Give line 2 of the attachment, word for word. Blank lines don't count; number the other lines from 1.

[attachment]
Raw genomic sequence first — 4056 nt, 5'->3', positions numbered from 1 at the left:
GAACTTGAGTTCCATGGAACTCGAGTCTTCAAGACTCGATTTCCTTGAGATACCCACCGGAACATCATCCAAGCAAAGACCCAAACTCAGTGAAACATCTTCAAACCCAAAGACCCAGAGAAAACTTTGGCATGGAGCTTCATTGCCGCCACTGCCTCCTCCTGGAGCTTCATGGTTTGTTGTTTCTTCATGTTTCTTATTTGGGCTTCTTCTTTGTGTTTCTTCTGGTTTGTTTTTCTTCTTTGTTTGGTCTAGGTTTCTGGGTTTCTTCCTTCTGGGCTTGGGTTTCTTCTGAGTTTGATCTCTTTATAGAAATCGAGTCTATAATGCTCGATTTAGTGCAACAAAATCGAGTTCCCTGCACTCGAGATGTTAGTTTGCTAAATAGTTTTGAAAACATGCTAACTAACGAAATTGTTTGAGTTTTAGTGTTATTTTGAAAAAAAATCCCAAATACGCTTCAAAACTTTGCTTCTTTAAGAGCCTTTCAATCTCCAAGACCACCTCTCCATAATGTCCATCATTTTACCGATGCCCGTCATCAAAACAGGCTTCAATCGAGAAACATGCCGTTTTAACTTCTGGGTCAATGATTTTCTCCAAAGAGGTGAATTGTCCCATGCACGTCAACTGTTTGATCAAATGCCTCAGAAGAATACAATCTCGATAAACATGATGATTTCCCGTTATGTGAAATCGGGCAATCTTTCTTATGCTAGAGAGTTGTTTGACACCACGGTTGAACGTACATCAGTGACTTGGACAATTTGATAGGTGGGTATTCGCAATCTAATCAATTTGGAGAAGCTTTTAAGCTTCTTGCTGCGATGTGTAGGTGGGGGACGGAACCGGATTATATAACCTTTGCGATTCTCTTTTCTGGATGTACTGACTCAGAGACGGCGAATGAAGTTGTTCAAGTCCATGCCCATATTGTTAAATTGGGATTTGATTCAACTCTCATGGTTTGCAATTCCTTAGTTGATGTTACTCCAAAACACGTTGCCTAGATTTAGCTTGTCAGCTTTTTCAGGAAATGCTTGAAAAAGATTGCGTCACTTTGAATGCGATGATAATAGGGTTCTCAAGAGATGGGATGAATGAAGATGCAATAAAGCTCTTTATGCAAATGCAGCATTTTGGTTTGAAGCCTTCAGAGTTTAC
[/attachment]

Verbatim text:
GAACTTGAGTTCCATGGAACTCGAGTCTTCAAGACTCGATTTCCTTGAGATACCCACCGGAACATCATCCAAGCAAAGACCCAAACTCAGTGAAACATCTTCAAACCCAAAGACCCAGAGAAAACTTTGGCATGGAGCTTCATTGCCGCCACTGCCTCCTCCTGGAGCTTCATGGTTTGTTGTTTCTTCATGTTTCTTATTTGGGCTTCTTCTTTGTGTTTCTTCTGGTTTGTTTTTCTTCTTTGTTTGGTCTAGGTTTCTGGGTTTCTTCCTTCTGGGCTTGGGTTTCTTCTGAGTTTGATCTCTTTATAGAAATCGAGTCTATAATGCTCGATTTAGTGCAACAAAATCGAGTTCCCTGCACTCGAGATGTTAGTTTGCTAAATAGTTTTGAAAACATGCTAACTAACGAAATTGTTTGAGTTTTAGTGTTATTTTGAAAAAAAATCCCAAATACGCTTCAAAACTTTGCTTCTTTAAGAGCCTTTCAATCTCCAAGACCACCTCTCCATAATGTCCATCATTTTACCGATGCCCGTCATCAAAACAGGCTTCAATCGAGAAACATGCCGTTTTAACTTCTGGGTCAATGATTTTCTCCAAAGAGGTGAATTGTCCCATGCACGTCAACTGTTTGATCAAATGCCTCAGAAGAATACAATCTCGATAAACATGATGATTTCCCGTTATGTGAAATCGGGCAATCTTTCTTATGCTAGAGAGTTGTTTGACACCACGGTTGAACGTACATCAGTGACTTGGACAATTTGATAGGTGGGTATTCGCAATCTAATCAATTTGGAGAAGCTTTTAAGCTTCTTGCTGCGATGTGTAGGTGGGGGACGGAACCGGATTATATAACCTTTGCGATTCTCTTTTCTGGATGTACTGACTCAGAGACGGCGAATGAAGTTGTTCAAGTCCATGCCCATATTGTTAAATTGGGATTTGATTCAACTCTCATGGTTTGCAATTCCTTAGTTGATGTTACTCCAAAACACGTTGCCTAGATTTAGCTTGTCAGCTTTTTCAGGAAATGCTTGAAAAAGATTGCGTCACTTTGAATGCGATGATAATAGGGTTCTCAAGAGATGGGATGAATGAAGATGCAATAAAGCTCTTTATGCAAATGCAGCATTTTGGTTTGAAGCCTTCAGAGTTTAC